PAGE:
Asuncion Vacations

Getting There

San Juan is located at km 196 of Route 1. The entrance to town is located on the right just as the highway makes a sharp left (this place is aptly nicknamed la curva or the curve). If you see signs for the Kurupi yerba mate factory you’ve gone too far.

All long distance buses headed to Encarnacion stop at San Juan (Gs. 25,000). Buses drop off and pick up passengers on either side of la curva – passengers heading further south towards Encarnacion get on at the small triangular plaza while those heading north towards Asuncion get on in front of the army barracks across the road. Due to the high volume of university students that commute to San Juan, buses tend to be very crowded in the afternoon and at night.

San Ignacio Guasu

The town of San Ignacio was once home to the oldest of the Jesuit missions in the Guarani territory, founded in 1609 by Fathers Marcial de Lorenzana, Francisco de San Martin and Indian cacique (leader) Arapyzandu. Originally this mission was located elsewhere but was forced to move twice due to pressures from bandeirantes until finally ending up in its current location (see Missions Under Attack). Modern day San Ignacio still retains remnants of its Jesuit past. The indigenous dwellings along the main plaza are still in use, as are the original school buildings which now house the Jesuit art museum. Today the town is well known once more thanks to artist Koki Ruiz, the driving force behind many of the town’s cultural events including the popular Holy Friday procession in Tanarandy and several living portraits shows in which community members depict classic works of art.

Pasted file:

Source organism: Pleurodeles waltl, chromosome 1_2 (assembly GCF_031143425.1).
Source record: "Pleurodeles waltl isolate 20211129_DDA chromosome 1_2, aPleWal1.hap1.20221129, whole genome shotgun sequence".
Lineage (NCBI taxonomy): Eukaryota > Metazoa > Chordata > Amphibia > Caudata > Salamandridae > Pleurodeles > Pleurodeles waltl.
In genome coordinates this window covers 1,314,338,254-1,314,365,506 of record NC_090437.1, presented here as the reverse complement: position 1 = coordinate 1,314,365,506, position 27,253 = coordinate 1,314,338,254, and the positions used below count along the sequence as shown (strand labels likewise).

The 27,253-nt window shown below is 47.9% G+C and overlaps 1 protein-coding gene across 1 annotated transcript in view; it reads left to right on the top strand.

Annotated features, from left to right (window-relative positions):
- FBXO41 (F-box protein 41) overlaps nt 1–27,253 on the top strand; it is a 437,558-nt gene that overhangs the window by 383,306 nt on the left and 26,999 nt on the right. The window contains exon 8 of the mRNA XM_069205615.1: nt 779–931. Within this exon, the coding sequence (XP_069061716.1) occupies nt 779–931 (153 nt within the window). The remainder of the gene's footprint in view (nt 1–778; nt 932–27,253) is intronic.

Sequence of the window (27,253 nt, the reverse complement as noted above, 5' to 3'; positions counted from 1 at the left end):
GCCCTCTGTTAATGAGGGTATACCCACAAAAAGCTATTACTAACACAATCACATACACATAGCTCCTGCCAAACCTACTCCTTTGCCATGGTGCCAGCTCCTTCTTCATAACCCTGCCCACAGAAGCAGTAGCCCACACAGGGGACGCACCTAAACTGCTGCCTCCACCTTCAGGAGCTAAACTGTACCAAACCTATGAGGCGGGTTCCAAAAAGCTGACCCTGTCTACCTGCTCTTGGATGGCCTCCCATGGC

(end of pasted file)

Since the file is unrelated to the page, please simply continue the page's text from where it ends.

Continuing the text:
Until the mid 1980’s San Ignacio was the capital of the Misiones department and though this distinction passed to San Juan, San Ignacio remains a more commercially active town. There are several banks, stores and a handful of hotels. San Ignacio’s large and pleasant main plaza is decorated by a series of large concrete murals with religious themes. The town’s entrance is marked

by a series of horse heads carved out of stone, in commemoration of the participation of San Ignacio’s cavalry in the Chaco War. This is also the turn off for Route 4 which leads west to through the province of Neembucu to the city of Pilar. San Ignacio is a good base for visiting various Jesuit towns nearby – doable by car and by bus. Santa Maria is about eleven kilometers away, Santa Rosa about twenty kilometers, and Santiago is about fifty-five kilometers away.

Sidebar: The word guazu means large in Guarani. The mission was given the name San Ignacio Guasu in order to differentiate it from the San Ignacio Mini mission (now located in Argentina).

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